It was incredibly moving to be on this mountain peak—with great views of snow-capped Mt. Pumasillo (19,915 feet) and the Vilcabamba range. It is no wonder that Percy and other Quechans still worship Pachamama—Mother Earth—as their Incan ancestors had done. While up on this peak, I contemplated the Inca Empire, which spanned only 100 years, and yet the Incas secured a domain of 300,000 square miles, as vast as the Roman Empire. In every plaza of every town, there seemed to be a statue of Pachacutec, the great Inca king, who, along with his son, expanded the empire up and over these mountains.
Kelting at the Inca Tunnel.
This long, long day we passed through the Inca Tunnel and visited two other Inca ruins at Sayac Marca (“Inaccessible Town”) and Phuyupatamarca (“Town in the Clouds”). After Phuyupatamarca and Pass No. 3, the Inca steps—which our guide Ernesto called the “gringo killers”—began. Made of uneven stones pieced together to form a four- to five-foot path, they extended over a mile down a mountainside. Some were so narrow and steep that our feet wouldn’t fit on the treads, and we had to side-step. If only these steps had come at the beginning of the long day, rather than at the end when I was already exhausted! If only I had trained on a StairMaster!
My eyes homed into the step below as I figured out where to plant, first the trekking poles, then my feet. One misstep and there would be no way to stop the fall. Broken bones for sure, although death was not out of the question. While some in the group scampered down, seemingly oblivious to the risks, I stayed with the pharmacists, who were taking it slow and steady. My legs suddenly stiffened and began shaking. No commands from my head could get them to stop, though the ibuprophen, dispensed by the pharmacists, certainly helped. As a full moon was rising above the back side of Machu Picchu, we pulled out our headlamps and descended the stairs between the terraces, safely making our way to the campsite.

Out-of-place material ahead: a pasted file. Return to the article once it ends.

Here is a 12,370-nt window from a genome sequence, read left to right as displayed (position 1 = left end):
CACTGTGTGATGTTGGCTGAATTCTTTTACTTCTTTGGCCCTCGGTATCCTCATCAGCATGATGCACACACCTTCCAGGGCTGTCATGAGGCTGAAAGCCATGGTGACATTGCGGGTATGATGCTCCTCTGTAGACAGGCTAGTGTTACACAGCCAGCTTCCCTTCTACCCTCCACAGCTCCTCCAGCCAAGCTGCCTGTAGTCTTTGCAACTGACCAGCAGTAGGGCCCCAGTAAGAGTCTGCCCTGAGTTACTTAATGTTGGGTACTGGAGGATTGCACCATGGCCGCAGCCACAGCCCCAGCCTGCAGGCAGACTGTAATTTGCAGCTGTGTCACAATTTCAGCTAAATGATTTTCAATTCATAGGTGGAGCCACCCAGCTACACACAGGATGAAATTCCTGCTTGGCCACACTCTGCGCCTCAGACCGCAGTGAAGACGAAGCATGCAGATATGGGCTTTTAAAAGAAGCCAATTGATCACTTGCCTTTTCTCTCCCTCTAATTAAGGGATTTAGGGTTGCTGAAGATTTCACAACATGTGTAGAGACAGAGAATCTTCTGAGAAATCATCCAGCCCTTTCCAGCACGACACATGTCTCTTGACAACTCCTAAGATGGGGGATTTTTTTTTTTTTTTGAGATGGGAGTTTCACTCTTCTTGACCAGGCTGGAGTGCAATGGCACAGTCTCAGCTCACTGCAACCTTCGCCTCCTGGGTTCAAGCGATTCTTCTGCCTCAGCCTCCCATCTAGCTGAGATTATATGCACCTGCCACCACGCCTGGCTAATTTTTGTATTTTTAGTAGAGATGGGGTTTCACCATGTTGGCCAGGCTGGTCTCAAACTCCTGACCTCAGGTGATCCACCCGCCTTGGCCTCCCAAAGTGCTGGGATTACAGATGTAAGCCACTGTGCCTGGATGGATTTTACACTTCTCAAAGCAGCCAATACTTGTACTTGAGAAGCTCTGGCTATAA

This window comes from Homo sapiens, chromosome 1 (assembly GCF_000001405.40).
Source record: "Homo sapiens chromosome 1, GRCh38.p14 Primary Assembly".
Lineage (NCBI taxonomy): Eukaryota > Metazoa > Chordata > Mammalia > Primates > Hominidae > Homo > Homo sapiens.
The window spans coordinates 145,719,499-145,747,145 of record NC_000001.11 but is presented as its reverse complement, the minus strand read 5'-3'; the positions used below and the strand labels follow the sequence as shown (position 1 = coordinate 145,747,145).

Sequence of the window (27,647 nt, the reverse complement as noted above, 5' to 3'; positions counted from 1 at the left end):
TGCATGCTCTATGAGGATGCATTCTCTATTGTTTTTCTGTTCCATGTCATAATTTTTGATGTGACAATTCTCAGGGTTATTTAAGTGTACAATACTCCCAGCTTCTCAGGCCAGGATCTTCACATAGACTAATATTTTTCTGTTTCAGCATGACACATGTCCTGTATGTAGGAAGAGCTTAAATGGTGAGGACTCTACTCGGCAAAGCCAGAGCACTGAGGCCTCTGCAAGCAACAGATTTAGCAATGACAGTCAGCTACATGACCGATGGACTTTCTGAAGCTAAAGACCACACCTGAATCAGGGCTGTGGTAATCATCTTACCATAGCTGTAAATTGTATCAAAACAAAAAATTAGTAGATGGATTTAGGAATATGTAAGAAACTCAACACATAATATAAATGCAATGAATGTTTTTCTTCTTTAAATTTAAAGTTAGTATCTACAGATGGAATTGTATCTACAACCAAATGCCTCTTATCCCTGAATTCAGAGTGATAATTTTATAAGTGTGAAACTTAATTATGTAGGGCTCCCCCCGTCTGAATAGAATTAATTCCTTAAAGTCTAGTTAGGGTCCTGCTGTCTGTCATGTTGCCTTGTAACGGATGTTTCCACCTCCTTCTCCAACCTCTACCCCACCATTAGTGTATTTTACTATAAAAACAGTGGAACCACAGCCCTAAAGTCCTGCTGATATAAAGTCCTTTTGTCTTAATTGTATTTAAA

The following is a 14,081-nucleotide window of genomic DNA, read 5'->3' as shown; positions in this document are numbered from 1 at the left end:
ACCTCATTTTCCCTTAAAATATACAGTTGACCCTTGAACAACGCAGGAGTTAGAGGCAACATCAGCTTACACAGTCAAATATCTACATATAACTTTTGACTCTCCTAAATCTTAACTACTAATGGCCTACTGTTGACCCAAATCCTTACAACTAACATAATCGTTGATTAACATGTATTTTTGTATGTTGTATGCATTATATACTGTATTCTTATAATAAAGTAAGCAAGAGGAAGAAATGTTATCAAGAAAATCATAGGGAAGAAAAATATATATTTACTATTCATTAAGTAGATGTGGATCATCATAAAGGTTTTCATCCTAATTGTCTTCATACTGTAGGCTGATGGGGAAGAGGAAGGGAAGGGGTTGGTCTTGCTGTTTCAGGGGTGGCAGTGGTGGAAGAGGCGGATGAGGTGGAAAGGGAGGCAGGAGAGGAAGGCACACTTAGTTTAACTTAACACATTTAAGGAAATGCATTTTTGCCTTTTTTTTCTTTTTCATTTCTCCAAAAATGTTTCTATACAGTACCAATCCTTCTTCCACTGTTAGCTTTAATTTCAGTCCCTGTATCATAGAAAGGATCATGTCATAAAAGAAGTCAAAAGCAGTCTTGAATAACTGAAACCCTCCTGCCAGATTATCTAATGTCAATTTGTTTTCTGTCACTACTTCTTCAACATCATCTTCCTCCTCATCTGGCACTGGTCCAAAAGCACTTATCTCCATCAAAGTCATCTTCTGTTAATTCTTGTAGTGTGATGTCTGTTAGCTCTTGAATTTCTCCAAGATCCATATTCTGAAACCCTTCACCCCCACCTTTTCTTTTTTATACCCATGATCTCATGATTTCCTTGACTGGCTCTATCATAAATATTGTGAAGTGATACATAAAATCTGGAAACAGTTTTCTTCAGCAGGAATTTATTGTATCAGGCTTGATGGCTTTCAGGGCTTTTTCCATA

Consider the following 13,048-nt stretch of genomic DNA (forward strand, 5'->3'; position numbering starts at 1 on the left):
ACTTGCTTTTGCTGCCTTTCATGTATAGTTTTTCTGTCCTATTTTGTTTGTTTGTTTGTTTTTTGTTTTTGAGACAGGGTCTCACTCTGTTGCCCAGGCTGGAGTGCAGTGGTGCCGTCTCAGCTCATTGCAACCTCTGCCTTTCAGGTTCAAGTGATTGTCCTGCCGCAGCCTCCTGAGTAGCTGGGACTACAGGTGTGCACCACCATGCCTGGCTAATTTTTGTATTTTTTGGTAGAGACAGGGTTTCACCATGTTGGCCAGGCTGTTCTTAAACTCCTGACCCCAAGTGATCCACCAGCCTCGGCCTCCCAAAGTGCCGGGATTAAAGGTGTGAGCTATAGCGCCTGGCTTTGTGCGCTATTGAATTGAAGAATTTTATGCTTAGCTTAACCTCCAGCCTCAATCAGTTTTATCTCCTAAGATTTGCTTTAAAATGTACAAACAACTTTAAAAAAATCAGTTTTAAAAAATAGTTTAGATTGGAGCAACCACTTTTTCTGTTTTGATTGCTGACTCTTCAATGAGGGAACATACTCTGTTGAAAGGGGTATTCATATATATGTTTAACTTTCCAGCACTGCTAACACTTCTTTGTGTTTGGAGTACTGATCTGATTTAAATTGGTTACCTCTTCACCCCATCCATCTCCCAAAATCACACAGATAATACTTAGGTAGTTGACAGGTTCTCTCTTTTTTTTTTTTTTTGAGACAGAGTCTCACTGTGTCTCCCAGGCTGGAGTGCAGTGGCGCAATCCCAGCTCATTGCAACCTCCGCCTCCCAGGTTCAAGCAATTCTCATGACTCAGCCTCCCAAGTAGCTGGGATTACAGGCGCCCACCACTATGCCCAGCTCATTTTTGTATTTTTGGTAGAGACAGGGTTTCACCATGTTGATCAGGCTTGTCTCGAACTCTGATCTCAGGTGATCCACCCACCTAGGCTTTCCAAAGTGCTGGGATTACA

After dinner, Percy gave us our marching orders for the morning. We would be getting up at 3:30 a.m. and getting in line, the fifth of 21 groups, at the Wiñay Wayna gate, which opened at 5:30. Two hours later, we navigated the final 14 crazily steep “Monkey Steps”—I had to get down on all fours to climb up them—and arrived at the Sun Gate. The breathtaking city of Machu Picchu and the surrounding mountains spread out below, ethereal in the soft morning light.
The trekkers (Kelting center, bottom row, in light blue) above Machu Picchu
Four days of walking the same way the Incas had come, passing small villages, sleeping in tents as the Incas had rested at the tambos, Percy conducting a religious rite at a high mountain pass—it all added up to an almost overwhelming feeling of respect for the Incas and their love of Pachamama—Mother Earth. They built the trail and these vast cities (at one point, 1,000 people lived at Machu Picchu) in improbably lofty places, using only llama fat and clay for mortar in their buildings. (The joints in the walls of the sacred temples and royal residences are so tight that a razor blade can’t fit though them, which is why they have withstood all the earthquakes throughout the centuries.)
Every place on earth has a spirit, and this one, amidst such grand scenery, is truly magical. On the Inca Trail, I was drunk—not with the complimentary Pisco Sour that I would enjoy that night at the El MaPi Hotel in Aguas Calientes—but with the magic of this place, where the sun and stars seemed within arm’s reach.
“Machu Picchu will always be with you,” Percy told us, pointing to his heart. As sappy as that sounds, I believe it.